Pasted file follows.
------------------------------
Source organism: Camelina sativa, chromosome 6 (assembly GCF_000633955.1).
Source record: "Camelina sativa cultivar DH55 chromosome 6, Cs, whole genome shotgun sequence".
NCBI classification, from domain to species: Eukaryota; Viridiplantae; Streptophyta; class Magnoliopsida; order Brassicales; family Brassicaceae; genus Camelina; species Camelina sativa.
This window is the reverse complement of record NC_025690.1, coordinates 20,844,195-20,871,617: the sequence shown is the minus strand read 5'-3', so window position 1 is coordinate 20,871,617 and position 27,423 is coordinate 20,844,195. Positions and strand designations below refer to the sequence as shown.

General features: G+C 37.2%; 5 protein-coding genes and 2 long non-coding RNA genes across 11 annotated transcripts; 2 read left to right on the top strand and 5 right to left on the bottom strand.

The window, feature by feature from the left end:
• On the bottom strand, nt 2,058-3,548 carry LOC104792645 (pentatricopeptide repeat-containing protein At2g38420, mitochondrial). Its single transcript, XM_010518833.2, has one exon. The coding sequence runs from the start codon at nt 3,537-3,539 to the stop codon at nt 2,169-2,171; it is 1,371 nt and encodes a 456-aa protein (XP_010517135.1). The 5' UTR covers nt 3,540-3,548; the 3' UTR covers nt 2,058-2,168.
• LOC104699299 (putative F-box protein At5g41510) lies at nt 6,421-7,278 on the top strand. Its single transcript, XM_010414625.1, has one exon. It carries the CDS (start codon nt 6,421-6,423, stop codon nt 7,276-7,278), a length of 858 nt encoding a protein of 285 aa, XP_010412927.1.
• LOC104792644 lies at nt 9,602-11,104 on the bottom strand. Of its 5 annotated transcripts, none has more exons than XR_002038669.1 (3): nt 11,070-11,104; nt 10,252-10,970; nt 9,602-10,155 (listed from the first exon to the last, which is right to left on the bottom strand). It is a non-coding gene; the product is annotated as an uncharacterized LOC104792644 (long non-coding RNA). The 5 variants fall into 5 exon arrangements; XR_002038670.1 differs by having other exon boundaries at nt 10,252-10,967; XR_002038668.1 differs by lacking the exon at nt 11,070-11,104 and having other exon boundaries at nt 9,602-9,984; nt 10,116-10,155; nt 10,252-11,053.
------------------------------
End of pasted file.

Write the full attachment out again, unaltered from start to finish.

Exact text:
Source organism: Camelina sativa, chromosome 6 (assembly GCF_000633955.1).
Source record: "Camelina sativa cultivar DH55 chromosome 6, Cs, whole genome shotgun sequence".
NCBI classification, from domain to species: Eukaryota; Viridiplantae; Streptophyta; class Magnoliopsida; order Brassicales; family Brassicaceae; genus Camelina; species Camelina sativa.
This window is the reverse complement of record NC_025690.1, coordinates 20,844,195-20,871,617: the sequence shown is the minus strand read 5'-3', so window position 1 is coordinate 20,871,617 and position 27,423 is coordinate 20,844,195. Positions and strand designations below refer to the sequence as shown.

General features: G+C 37.2%; 5 protein-coding genes and 2 long non-coding RNA genes across 11 annotated transcripts; 2 read left to right on the top strand and 5 right to left on the bottom strand.

The window, feature by feature from the left end:
• On the bottom strand, nt 2,058-3,548 carry LOC104792645 (pentatricopeptide repeat-containing protein At2g38420, mitochondrial). Its single transcript, XM_010518833.2, has one exon. The coding sequence runs from the start codon at nt 3,537-3,539 to the stop codon at nt 2,169-2,171; it is 1,371 nt and encodes a 456-aa protein (XP_010517135.1). The 5' UTR covers nt 3,540-3,548; the 3' UTR covers nt 2,058-2,168.
• LOC104699299 (putative F-box protein At5g41510) lies at nt 6,421-7,278 on the top strand. Its single transcript, XM_010414625.1, has one exon. It carries the CDS (start codon nt 6,421-6,423, stop codon nt 7,276-7,278), a length of 858 nt encoding a protein of 285 aa, XP_010412927.1.
• LOC104792644 lies at nt 9,602-11,104 on the bottom strand. Of its 5 annotated transcripts, none has more exons than XR_002038669.1 (3): nt 11,070-11,104; nt 10,252-10,970; nt 9,602-10,155 (listed from the first exon to the last, which is right to left on the bottom strand). It is a non-coding gene; the product is annotated as an uncharacterized LOC104792644 (long non-coding RNA). The 5 variants fall into 5 exon arrangements; XR_002038670.1 differs by having other exon boundaries at nt 10,252-10,967; XR_002038668.1 differs by lacking the exon at nt 11,070-11,104 and having other exon boundaries at nt 9,602-9,984; nt 10,116-10,155; nt 10,252-11,053.